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Timber Framing: mortise and tennon vs. lots of carriage bolts.  RSS feed

 
Dave Zoller
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Location: Kentucky
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  I am presently wading through steve chappell's "a timber framer's work shop" with a growing sense of trepidation. i am decently handy but still easily classified as a wood butcher. so i'm thinking of chasing this book with "timber framing for the rest of us" by rob roy.
   
  my goal is a robust structure to hold a metal roof and a roughly 15x24 loft. our walls will be strawbale for the straight bits and cob for the curvy parts but i'd prefer to have them remain non load bearing. i'm aware this may be overbuilding but in the long haul i think it'll pay off.

that being said, it's proving difficult to find salvagable structures, and i'm concerned that when they do turn up the size beams i'm looking for ( biggest being two 7x12x24s) are going to be less common here in kentucky than they would be further north.
 
  my plan at present is to go ahead at cull timbers where i can,  do a practice mortise and tennon chicken coop, and if i'm just not up to it come build time rework things to include a lot of metal plates and carriage bolts.

  so how much am i losing here? structurally, asthetically? any body have any encouraging words regarding the learning curve on traditional joinery?
 
                    
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Im a wood butcher too. Im great with cabnitery, but never actually got to school up on larger scale joinery. its invaluable to work next to someone who has that in their body.

all that said, jigs jigs jigs.

make jigs for your joints. maybe not the way a pro would do it if you were side by side, but as fool with some of a cabinet makers background, jigs have made my life easier than it would be otherwise. and run practice joints on scraps. and yes, explore with the chicken  coop. Ive never done a whole building in traditional TF, but Ive played here and there with incorporating large dimension lumber into some of my projhects, as well as roundwood. and it always helps to make some firewood in a dedicated fasion before heading into the wood that matters.

looking forward to hearing about your projects

and, welcome to the boards!
 
Irene Kightley
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Hi Mule tree !

I don't know if these photos will help you - the dimensions will be overkill for a light roof but they should help give you some motivation. Fabrice my partner has never done this before and the first set of beams took ages but once he's gained confidence he was flying. These aren't all real mortice and tenon joints but they do the job - the roof's still up after a year!

Measure up and make a good scale plan. (Treat yourself to a new pencil !! )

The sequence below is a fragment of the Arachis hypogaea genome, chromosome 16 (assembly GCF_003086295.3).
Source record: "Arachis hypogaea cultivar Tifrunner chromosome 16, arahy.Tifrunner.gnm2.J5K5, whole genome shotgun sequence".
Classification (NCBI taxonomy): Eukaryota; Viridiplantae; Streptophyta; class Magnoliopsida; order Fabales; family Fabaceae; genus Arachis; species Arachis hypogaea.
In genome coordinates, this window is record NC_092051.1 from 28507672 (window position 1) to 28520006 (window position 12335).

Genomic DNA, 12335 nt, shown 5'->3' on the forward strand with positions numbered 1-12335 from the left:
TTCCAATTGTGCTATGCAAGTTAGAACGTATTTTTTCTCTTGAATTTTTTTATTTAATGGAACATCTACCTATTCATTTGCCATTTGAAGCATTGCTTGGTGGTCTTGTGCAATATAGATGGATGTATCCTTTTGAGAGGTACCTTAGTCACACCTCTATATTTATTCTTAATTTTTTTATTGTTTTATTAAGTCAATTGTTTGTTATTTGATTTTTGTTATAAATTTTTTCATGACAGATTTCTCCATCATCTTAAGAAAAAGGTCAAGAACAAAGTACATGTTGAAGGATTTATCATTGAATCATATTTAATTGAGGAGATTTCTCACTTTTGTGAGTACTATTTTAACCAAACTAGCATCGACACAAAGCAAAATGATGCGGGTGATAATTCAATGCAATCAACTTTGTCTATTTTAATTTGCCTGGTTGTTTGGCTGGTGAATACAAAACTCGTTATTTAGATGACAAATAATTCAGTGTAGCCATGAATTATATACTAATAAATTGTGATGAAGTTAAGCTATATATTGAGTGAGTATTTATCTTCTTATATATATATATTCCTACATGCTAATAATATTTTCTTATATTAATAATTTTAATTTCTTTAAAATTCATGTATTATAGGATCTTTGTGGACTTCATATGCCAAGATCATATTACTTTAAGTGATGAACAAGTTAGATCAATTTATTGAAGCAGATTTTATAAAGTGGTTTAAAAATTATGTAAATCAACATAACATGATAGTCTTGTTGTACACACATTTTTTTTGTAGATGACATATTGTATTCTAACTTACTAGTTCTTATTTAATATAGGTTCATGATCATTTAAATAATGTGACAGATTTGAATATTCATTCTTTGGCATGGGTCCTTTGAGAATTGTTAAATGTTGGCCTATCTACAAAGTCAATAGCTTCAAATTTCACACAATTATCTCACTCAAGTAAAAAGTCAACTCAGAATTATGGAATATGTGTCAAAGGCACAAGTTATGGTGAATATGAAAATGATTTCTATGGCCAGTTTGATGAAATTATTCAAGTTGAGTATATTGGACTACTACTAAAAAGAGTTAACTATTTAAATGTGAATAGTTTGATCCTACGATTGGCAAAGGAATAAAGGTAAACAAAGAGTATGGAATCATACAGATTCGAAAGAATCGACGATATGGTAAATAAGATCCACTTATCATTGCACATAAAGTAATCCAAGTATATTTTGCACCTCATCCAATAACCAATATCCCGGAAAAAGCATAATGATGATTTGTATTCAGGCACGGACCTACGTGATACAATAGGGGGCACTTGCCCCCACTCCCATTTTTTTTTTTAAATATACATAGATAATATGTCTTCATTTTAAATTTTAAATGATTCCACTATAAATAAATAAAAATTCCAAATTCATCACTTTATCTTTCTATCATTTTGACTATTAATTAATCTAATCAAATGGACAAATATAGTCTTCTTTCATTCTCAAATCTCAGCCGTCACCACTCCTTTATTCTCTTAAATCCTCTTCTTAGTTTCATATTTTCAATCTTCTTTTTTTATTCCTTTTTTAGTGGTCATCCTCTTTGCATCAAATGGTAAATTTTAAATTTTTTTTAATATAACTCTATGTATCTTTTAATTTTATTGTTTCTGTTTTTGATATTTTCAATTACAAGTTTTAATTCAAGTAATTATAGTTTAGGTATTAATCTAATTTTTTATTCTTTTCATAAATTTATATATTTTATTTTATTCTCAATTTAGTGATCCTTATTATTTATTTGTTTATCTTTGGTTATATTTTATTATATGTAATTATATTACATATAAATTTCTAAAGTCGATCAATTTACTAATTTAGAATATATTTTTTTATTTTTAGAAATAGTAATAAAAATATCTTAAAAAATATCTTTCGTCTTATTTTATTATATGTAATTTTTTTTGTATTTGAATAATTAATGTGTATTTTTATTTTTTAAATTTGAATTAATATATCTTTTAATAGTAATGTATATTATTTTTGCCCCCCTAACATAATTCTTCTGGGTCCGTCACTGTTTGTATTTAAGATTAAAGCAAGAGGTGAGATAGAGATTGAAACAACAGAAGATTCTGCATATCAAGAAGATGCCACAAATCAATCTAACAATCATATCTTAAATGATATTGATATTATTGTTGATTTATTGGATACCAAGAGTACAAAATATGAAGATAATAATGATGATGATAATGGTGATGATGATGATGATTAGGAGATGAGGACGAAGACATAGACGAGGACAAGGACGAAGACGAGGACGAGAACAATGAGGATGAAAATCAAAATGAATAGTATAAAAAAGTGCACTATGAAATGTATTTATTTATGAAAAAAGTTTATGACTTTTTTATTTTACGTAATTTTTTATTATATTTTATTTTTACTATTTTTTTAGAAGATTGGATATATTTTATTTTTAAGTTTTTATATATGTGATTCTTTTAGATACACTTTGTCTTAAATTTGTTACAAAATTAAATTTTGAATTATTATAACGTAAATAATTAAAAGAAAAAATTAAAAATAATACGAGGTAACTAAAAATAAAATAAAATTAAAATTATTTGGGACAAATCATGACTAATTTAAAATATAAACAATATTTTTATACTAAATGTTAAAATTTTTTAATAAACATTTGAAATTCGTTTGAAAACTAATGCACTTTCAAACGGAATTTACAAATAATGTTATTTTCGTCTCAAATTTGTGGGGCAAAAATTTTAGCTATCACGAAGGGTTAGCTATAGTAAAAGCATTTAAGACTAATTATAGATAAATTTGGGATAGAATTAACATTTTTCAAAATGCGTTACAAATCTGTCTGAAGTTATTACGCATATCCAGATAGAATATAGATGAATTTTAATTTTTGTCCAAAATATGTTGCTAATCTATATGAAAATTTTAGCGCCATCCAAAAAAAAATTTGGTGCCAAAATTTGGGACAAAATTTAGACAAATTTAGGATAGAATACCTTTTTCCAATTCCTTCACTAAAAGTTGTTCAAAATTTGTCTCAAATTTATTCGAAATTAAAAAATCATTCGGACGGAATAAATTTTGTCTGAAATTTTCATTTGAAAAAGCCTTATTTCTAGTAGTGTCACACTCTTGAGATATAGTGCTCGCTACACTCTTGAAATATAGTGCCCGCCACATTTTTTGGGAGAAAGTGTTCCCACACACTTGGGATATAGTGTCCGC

Trace the plan out somewhere full scale.



Little by little add the pieces as you make them.



There are lots more detailed photos here. Click on them if you want to make them bigger.

http://www.flickr.com/search/?w=25918339%40N00&q=green+oak&m=text

I hope that helps.
 
            
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Archetect Frank Lloyd Wright built a number of buildings using the mortise and tennon technique.
 
Dave Zoller
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Location: Kentucky
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yeah! that helps tons! it'll take a while for me to get though the photos ( rural internet) but i've enjoyed what i've seen so far. looks lke a fine place to work as well. thanks again!
 
Dave Zoller
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allright, feeling a lot better about things. irene's photos boosted moral and deston's suggestion of jigs made things seem a lot more do-able. also i think the timber framers workshop book may have been written backwards...towards the end i feel theres a lot more practical approach, the begining seems to be more of an appendix.

i feel confidant enough to overlay a framing design on my floor plan, which was my most pressing goal. i'll put up the image when i finish, and when i find a way to put sprawling .pdf files onto the interweb

thanks!
 
dave brenneman
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Location: london, england
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Thanks for the link; those are some inspiring photos. You've got a great place there, congrats!
 
Irene Kightley
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Thank you Dave and Mule tree I'm so glad the photos were useful ! 



 
                    
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Just a note on carriage bolts.

Carriage bolts are usually threaded all the way from the end to the head. This reduces the effective diameter of the carriage bolt and effectively reduces its strength. Building codes generally do not recognize carriage bolts.

A standard hex head bolt, on the other hand, is only threaded near the end, more or less enough space for a washer and nut and enough protruding thread for safety. When used on wood a flat washer should be placed under the head.
 
dave brenneman